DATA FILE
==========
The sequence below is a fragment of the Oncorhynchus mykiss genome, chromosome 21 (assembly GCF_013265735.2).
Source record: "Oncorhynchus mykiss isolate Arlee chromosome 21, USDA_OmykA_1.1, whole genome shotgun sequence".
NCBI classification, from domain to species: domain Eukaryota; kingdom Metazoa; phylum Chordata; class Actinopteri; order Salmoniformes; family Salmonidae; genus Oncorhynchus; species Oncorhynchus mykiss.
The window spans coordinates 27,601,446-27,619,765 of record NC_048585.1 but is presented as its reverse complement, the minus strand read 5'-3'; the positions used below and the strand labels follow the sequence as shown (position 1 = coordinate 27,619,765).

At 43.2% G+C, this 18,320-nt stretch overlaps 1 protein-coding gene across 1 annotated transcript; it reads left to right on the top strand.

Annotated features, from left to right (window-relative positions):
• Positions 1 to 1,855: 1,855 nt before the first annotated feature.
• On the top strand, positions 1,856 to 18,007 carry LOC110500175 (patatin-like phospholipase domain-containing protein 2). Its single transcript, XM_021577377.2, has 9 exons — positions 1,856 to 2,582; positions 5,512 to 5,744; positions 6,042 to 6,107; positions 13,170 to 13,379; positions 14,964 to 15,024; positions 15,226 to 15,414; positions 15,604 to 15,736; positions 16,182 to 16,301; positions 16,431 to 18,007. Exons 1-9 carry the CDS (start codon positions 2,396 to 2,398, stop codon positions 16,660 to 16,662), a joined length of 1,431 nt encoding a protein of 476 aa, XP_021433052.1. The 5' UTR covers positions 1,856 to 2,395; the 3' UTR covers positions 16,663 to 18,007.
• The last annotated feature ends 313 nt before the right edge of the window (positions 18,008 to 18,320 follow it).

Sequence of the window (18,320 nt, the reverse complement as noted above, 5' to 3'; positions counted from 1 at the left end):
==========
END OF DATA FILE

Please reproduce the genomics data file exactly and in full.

The sequence below is a fragment of the Oncorhynchus mykiss genome, chromosome 21 (assembly GCF_013265735.2).
Source record: "Oncorhynchus mykiss isolate Arlee chromosome 21, USDA_OmykA_1.1, whole genome shotgun sequence".
NCBI classification, from domain to species: domain Eukaryota; kingdom Metazoa; phylum Chordata; class Actinopteri; order Salmoniformes; family Salmonidae; genus Oncorhynchus; species Oncorhynchus mykiss.
The window spans coordinates 27,601,446-27,619,765 of record NC_048585.1 but is presented as its reverse complement, the minus strand read 5'-3'; the positions used below and the strand labels follow the sequence as shown (position 1 = coordinate 27,619,765).

At 43.2% G+C, this 18,320-nt stretch overlaps 1 protein-coding gene across 1 annotated transcript; it reads left to right on the top strand.

Annotated features, from left to right (window-relative positions):
• Positions 1 to 1,855: 1,855 nt before the first annotated feature.
• On the top strand, positions 1,856 to 18,007 carry LOC110500175 (patatin-like phospholipase domain-containing protein 2). Its single transcript, XM_021577377.2, has 9 exons — positions 1,856 to 2,582; positions 5,512 to 5,744; positions 6,042 to 6,107; positions 13,170 to 13,379; positions 14,964 to 15,024; positions 15,226 to 15,414; positions 15,604 to 15,736; positions 16,182 to 16,301; positions 16,431 to 18,007. Exons 1-9 carry the CDS (start codon positions 2,396 to 2,398, stop codon positions 16,660 to 16,662), a joined length of 1,431 nt encoding a protein of 476 aa, XP_021433052.1. The 5' UTR covers positions 1,856 to 2,395; the 3' UTR covers positions 16,663 to 18,007.
• The last annotated feature ends 313 nt before the right edge of the window (positions 18,008 to 18,320 follow it).

Sequence of the window (18,320 nt, the reverse complement as noted above, 5' to 3'; positions counted from 1 at the left end):